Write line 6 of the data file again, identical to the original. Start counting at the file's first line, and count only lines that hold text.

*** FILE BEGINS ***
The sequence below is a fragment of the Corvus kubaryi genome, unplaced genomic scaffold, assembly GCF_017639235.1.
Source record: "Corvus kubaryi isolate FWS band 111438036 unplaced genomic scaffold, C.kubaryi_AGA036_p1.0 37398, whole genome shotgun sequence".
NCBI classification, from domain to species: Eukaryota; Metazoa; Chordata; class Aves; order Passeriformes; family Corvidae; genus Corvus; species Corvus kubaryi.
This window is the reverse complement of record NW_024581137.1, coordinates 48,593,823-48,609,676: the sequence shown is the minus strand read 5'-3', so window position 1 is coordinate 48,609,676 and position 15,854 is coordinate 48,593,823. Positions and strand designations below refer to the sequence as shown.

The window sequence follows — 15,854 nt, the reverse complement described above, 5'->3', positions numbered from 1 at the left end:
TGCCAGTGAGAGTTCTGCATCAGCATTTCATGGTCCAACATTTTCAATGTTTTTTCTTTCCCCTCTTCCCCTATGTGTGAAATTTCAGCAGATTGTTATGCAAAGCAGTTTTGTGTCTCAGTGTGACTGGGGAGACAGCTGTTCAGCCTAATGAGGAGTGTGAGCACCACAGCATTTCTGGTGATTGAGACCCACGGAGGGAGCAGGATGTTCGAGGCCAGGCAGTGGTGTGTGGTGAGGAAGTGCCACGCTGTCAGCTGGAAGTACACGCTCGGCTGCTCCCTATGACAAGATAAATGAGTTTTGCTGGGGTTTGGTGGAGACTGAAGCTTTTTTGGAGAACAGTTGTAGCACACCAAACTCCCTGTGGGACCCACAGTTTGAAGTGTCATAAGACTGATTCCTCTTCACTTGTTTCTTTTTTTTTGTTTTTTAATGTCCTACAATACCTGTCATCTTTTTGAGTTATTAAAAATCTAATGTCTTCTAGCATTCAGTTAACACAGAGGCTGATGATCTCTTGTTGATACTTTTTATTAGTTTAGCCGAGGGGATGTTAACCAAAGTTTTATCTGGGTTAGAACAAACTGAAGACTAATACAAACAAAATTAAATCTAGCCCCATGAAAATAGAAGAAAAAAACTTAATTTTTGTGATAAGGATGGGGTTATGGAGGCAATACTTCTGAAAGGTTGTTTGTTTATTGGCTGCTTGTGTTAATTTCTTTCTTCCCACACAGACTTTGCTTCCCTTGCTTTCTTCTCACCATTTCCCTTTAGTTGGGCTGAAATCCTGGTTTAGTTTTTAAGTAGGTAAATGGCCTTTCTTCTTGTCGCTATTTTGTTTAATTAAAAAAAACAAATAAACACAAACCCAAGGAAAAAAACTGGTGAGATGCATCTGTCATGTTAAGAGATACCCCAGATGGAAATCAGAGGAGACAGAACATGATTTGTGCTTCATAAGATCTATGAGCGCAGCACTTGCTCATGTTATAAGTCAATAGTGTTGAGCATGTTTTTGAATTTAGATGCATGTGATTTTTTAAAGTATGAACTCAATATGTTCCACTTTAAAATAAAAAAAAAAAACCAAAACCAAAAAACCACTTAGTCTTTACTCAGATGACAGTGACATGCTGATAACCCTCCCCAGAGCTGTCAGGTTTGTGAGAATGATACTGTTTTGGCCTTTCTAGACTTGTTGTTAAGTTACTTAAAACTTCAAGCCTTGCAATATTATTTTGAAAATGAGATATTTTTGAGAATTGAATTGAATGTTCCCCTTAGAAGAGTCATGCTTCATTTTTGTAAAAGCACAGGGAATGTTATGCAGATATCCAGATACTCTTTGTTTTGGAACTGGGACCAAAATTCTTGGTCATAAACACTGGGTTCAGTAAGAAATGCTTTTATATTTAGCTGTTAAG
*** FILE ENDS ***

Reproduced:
TGCCAGTGAGAGTTCTGCATCAGCATTTCATGGTCCAACATTTTCAATGTTTTTTCTTTCCCCTCTTCCCCTATGTGTGAAATTTCAGCAGATTGTTATGCAAAGCAGTTTTGTGTCTCAGTGTGACTGGGGAGACAGCTGTTCAGCCTAATGAGGAGTGTGAGCACCACAGCATTTCTGGTGATTGAGACCCACGGAGGGAGCAGGATGTTCGAGGCCAGGCAGTGGTGTGTGGTGAGGAAGTGCCACGCTGTCAGCTGGAAGTACACGCTCGGCTGCTCCCTATGACAAGATAAATGAGTTTTGCTGGGGTTTGGTGGAGACTGAAGCTTTTTTGGAGAACAGTTGTAGCACACCAAACTCCCTGTGGGACCCACAGTTTGAAGTGTCATAAGACTGATTCCTCTTCACTTGTTTCTTTTTTTTTGTTTTTTAATGTCCTACAATACCTGTCATCTTTTTGAGTTATTAAAAATCTAATGTCTTCTAGCATTCAGTTAACACAGAGGCTGATGATCTCTTGTTGATACTTTTTATTAGTTTAGCCGAGGGGATGTTAACCAAAGTTTTATCTGGGTTAGAACAAACTGAAGACTAATACAAACAAAATTAAATCTAGCCCCATGAAAATAGAAGAAAAAAACTTAATTTTTGTGATAAGGATGGGGTTATGGAGGCAATACTTCTGAAAGGTTGTTTGTTTATTGGCTGCTTGTGTTAATTTCTTTCTTCCCACACAGACTTTGCTTCCCTTGCTTTCTTCTCACCATTTCCCTTTAGTTGGGCTGAAATCCTGGTTTAGTTTTTAAGTAGGTAAATGGCCTTTCTTCTTGTCGCTATTTTGTTTAATTAAAAAAAACAAATAAACACAAACCCAAGGAAAAAAACTGGTGAGATGCATCTGTCATGTTAAGAGATACCCCAGATGGAAATCAGAGGAGACAGAACATGATTTGTGCTTCATAAGATCTATGAGCGCAGCACTTGCTCATGTTATAAGTCAATAGTGTTGAGCATGTTTTTGAATTTAGATGCATGTGATTTTTTAAAGTATGAACTCAATATGTTCCACTTTAAAATAAAAAAAAAAAACCAAAACCAAAAAACCACTTAGTCTTTACTCAGATGACAGTGACATGCTGATAACCCTCCCCAGAGCTGTCAGGTTTGTGAGAATGATACTGTTTTGGCCTTTCTAGACTTGTTGTTAAGTTACTTAAAACTTCAAGCCTTGCAATATTATTTTGAAAATGAGATATTTTTGAGAATTGAATTGAATGTTCCCCTTAGAAGAGTCATGCTTCATTTTTGTAAAAGCACAGGGAATGTTATGCAGATATCCAGATACTCTTTGTTTTGGAACTGGGACCAAAATTCTTGGTCATAAACACTGGGTTCAGTAAGAAATGCTTTTATATTTAGCTGTTAAG